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Version Control Software Isn't Just For Code

posted under category: IDEs and tools on March 17, 2016 at 9:48 am by MrNate

Many years ago I read an article where someone put their linux-os home directory in source control - probably CVS at the time, this was a while back. He'd had it running that way for a long time, too, and could roll-back his desktop to last week, checkout the latest version on any new PC, throw away destructive changes, and save & commit beneficial changes. It got me thinking. Version control software isn't just for code, it's for any file.

Years ago, when playing Minecraft server admin for my kids, I came up with the idea to put their Minecraft world into Git. We could check in changes nightly, which would allow us to blow everything up and just roll back, or invite a destructive friend over and then undo everything he did. It also gave us the ability to clone the server into a local world when the server was too slow, play locally, then push progress back up to the shared server. And then there's branching - one child could go out and do stuff in another part of the infinitely generated world, then merge changes back on to the server if it worked out, or drop the branch if it didn't. It's brilliant. It ended up a little more work than anyone wanted to do, but the idea was there.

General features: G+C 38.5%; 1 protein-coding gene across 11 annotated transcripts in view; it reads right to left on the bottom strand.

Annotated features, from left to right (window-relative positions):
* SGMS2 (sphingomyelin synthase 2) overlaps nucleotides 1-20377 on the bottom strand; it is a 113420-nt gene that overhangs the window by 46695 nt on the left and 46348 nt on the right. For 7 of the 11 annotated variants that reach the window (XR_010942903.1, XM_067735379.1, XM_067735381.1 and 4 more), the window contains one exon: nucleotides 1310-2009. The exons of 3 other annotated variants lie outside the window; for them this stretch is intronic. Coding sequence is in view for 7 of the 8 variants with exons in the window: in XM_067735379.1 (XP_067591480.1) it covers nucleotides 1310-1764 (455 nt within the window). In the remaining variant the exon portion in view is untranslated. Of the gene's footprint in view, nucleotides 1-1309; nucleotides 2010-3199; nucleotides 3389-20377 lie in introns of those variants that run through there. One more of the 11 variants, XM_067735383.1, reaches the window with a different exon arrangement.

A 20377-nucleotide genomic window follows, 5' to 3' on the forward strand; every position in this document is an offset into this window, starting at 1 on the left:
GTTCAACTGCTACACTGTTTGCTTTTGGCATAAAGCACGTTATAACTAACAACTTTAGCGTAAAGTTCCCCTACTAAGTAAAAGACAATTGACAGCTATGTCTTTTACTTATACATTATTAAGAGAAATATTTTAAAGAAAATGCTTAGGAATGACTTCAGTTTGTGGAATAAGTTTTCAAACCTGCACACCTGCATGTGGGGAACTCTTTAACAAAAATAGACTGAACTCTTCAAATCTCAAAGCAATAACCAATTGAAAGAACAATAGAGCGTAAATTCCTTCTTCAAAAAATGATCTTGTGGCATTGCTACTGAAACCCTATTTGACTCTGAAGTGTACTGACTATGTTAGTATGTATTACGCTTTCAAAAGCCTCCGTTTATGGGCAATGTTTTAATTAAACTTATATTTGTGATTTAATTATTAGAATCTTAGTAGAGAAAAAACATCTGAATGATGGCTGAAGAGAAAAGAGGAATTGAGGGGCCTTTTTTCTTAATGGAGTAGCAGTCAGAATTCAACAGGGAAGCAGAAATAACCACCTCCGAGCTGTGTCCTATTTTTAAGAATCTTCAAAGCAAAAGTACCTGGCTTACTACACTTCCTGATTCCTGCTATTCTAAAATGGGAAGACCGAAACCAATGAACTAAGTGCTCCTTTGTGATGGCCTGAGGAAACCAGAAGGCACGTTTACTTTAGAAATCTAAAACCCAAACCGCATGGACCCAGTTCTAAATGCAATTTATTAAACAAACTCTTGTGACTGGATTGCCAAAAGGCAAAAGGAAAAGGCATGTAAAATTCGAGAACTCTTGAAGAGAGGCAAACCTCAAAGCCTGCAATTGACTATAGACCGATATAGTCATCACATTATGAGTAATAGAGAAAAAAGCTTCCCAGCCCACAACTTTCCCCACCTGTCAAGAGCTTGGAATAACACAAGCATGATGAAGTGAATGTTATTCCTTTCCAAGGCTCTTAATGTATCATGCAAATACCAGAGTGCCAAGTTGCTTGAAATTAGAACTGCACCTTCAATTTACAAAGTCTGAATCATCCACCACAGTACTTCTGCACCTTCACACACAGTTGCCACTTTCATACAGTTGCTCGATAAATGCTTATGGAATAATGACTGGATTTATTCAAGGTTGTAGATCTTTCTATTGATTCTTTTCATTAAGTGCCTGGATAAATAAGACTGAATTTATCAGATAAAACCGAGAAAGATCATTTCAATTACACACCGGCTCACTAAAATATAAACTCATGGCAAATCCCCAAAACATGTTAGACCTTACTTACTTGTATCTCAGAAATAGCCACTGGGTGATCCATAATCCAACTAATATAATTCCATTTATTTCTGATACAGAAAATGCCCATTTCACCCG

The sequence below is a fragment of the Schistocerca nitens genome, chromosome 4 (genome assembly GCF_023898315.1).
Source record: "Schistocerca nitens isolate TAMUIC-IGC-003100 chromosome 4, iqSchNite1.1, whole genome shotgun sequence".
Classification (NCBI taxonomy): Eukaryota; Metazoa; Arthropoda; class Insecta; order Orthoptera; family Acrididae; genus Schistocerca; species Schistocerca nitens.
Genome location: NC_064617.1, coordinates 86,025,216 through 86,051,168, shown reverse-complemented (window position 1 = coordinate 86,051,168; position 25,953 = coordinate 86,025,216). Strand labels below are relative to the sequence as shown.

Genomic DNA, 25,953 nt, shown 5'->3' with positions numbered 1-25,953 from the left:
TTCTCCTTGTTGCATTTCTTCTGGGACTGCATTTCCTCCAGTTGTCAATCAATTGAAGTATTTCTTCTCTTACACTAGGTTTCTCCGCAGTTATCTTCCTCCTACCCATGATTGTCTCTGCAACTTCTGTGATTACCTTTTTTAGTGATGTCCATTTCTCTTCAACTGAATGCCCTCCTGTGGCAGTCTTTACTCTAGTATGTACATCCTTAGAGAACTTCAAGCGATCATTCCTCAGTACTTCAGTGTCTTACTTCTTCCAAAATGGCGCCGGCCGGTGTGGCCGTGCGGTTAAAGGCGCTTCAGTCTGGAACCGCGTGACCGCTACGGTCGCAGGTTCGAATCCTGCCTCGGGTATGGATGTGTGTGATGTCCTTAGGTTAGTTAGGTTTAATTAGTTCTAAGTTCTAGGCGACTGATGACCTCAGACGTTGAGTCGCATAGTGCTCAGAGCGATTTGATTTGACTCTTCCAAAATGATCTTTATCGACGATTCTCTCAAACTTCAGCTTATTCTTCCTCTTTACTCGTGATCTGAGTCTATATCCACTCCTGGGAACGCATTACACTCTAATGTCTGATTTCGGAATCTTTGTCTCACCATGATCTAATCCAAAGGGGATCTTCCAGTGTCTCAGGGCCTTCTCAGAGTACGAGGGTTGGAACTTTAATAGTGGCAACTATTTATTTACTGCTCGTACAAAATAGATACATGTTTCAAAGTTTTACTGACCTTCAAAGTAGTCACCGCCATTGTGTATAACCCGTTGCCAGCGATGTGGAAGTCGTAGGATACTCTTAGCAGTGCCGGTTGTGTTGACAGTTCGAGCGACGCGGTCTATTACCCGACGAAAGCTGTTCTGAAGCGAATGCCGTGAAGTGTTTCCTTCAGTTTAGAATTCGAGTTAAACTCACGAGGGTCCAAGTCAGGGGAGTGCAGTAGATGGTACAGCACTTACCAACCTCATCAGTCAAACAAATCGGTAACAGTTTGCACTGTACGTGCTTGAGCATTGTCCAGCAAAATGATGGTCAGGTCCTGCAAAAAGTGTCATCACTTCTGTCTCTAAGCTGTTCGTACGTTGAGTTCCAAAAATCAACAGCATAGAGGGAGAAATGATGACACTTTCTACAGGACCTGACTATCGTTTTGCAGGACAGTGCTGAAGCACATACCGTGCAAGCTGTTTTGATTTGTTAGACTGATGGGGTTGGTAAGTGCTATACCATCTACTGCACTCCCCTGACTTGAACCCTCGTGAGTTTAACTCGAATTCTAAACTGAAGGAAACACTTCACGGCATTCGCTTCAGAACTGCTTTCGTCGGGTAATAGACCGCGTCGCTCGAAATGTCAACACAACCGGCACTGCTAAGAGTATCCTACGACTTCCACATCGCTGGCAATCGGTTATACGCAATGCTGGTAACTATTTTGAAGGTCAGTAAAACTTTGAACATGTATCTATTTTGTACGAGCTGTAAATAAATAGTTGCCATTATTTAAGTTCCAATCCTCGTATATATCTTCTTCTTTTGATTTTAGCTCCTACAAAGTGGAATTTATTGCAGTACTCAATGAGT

Recently, when researching backup software, I found two real categories of solutions for backups:

  1. Your backup is just a copy of your files on another server or drive, with no historical data integrity
  2. Your backup software in a database somewhere, but you have to use specialized software to retrieve your files

After searching for a while, I found bup. It's actually based on Git, which gives you the best of both worlds for backup software - a live, local copy of files that you can browse like any file, plus versioned incremental backups that you need a special client to retrieve. You can host it on a file share, and effectively, git-clone (technically bup-clone) to add another backup server.

I've no doubt that there are a million other potential uses, too. Version control software is not just for programmers and code!


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